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Flamingo Kid grows up to be a director & a ‘conman’

Los Angeles, April 24 (Reuters): In just over two decades, his career has gone from teen idol to leading man to comic sidekick. Starting on Friday actor Matt Dillon takes on a new role — director, in his film, City of Ghosts.

Dillon, 39, said his career is in somewhat of a transition, though he has no plans to leave acting altogether.

Many of the roles he had been offered in recent years, he said, seemed similar to roles he had played since becoming a Hollywood sex symbol in 1984’s The Flamingo Kid, then serious leading man in 1989’s Drugstore Cowboy, and an actor who can play for laughs in 1998’s There’s Something About Mary.

Not coincidentally, in City of Ghosts, Dillon portrays Jimmy Cremmins, a 30-something con man who, after an insurance scam he runs comes under an FBI probe, skips New York for Cambodia and undergoes a personal transformation.

“This is a transition, but I still want to work as an actor,” he told Reuters. “But it’s definitely not a one-off (chance to direct), because I had a great time.”

Typically of an independent, low-budget film, City of Ghosts debuts in New York and Los Angeles on Friday and spreads to major cities on May 9.

Dillon, who also co-wrote the film with his friend Barry Gifford (author of the novel Wild at Heart), said what he most enjoyed about writing and directing was watching the parts grow from character sketches to their onscreen incarnations.

The movie features James Caan and Stellan Skarsgard as Cremmins’ accomplices, Natasha McElhone (Solaris) as his love interest and Gerard Depardieu as a French expatriate whose Phnom Penh bar serves as a hangout for foreigners.

City of Ghosts opens to a hurricane wracking the Atlantic seaboard, and news of ruined homes and their owners. Cremmins sold bogus policies to the people and funneled the money into a pyramid scheme, never intending to pay claims in a disaster. When the FBI comes calling, Cremmins heads to Cambodia to cash out from his partners, Kaspar (Skarsgard) and Marvin (Caan), who has been Cremmins’ mentor in crime.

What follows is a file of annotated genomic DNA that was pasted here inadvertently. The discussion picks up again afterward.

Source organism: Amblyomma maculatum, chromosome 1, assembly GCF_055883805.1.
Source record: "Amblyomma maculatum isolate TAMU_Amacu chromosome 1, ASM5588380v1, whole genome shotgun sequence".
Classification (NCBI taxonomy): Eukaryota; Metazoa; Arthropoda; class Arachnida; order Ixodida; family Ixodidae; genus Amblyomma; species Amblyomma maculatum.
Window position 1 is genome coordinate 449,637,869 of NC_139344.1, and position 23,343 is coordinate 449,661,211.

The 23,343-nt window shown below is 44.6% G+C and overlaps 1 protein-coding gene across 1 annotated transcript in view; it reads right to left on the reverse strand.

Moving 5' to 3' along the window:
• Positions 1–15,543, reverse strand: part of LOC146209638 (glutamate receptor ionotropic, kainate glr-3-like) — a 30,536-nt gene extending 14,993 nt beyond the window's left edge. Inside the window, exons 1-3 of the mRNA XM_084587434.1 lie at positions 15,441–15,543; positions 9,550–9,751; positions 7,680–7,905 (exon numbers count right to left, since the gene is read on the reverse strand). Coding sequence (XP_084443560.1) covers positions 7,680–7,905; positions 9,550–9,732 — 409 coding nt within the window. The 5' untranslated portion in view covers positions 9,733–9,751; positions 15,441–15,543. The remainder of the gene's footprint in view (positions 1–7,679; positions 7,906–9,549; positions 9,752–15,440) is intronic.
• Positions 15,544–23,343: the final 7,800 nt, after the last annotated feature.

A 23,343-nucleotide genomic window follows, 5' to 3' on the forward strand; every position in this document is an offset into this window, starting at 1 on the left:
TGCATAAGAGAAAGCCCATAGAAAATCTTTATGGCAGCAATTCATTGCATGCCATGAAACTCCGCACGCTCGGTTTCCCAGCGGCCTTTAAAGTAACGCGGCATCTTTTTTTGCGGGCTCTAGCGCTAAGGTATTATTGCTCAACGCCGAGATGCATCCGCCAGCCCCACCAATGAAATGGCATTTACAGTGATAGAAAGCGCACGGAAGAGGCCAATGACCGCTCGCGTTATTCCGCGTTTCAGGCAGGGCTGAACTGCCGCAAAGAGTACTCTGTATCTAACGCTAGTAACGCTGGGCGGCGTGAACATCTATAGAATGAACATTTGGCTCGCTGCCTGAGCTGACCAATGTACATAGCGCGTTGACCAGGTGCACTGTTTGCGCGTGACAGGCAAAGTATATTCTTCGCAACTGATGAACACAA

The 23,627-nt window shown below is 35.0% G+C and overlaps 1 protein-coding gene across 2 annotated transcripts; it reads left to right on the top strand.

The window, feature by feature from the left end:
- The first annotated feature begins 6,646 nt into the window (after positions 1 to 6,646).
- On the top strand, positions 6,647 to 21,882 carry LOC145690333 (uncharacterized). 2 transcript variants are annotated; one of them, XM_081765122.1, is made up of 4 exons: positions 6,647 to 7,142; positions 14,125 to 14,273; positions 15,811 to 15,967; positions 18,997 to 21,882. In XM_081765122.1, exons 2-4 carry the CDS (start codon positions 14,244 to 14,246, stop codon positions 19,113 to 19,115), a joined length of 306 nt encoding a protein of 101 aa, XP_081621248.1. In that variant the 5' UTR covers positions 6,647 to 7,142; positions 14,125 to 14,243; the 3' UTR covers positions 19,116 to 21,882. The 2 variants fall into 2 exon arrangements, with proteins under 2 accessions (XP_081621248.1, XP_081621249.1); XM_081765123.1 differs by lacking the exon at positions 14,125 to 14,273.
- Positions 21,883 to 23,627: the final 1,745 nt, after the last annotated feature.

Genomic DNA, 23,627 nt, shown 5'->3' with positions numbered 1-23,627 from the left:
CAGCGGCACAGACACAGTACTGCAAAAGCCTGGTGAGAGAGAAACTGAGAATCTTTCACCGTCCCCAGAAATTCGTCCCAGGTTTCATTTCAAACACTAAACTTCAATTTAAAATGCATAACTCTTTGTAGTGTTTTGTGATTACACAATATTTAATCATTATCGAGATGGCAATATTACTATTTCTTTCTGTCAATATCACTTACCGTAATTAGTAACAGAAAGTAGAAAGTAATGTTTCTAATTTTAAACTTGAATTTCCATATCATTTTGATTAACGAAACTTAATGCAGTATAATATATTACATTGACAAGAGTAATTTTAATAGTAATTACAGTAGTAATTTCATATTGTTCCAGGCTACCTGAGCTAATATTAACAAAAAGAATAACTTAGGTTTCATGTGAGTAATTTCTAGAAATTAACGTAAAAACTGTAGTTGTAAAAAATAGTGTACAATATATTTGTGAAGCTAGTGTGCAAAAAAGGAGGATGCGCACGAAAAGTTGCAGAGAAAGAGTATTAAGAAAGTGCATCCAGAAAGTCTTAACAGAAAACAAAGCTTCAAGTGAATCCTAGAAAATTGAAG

Finding Marvin turns out not to be quite as easy as Cremmins thought. By the time he is located, Cremmins has decided he wants out of the con game altogether.

Of course, walking away from criminals is never as easy as quitting a job because there are guns involved. And, predictably, Cremmins needs the love of a woman, Sophie (McElhone) who is in Cambodia to help save its ancient artefacts from ruin.

The story has enough plot twists to keep audiences guessing how it will turn out, but what is most interesting, perhaps, is its look inside modern-day Cambodia. The country has not seen a U.S. feature film made there since“Lord Jim” in 1964.

Dillon traveled to the country in 1993, and returned fascinated by its people and culture, its period of French colonialism and its devastating spell under the bloody rule of the Khmer Rouge. It was a country changing rapidly between old traditions and new ways of life.

He said he met expatriates who came to the country because it lacked criminal extradition treaties with many western countries and as a result, had become a sort of haven.

In short, Cambodia seemed a perfect setting to tell a story about a person transitioning from con man to caring man.

As much as the history, the country's lush tropical setting juxtaposed against the bustling capital city Phnom Penh proved to be a perfect locale.

”I wanted to capture this really rich environment and texture,” he said.

Being his own director proved to be his biggest challenge, but he said that as long as the preparation for lighting, camera placement and other technical aspects of filmmaking was done well, he had few problems.

For moviegoers and Dillon's fans, that is good news because with over 20 years under his belt as an actor and, presumably, a long career ahead of him, audiences will likely see a lot more of Matt Dillon the director in years to come.

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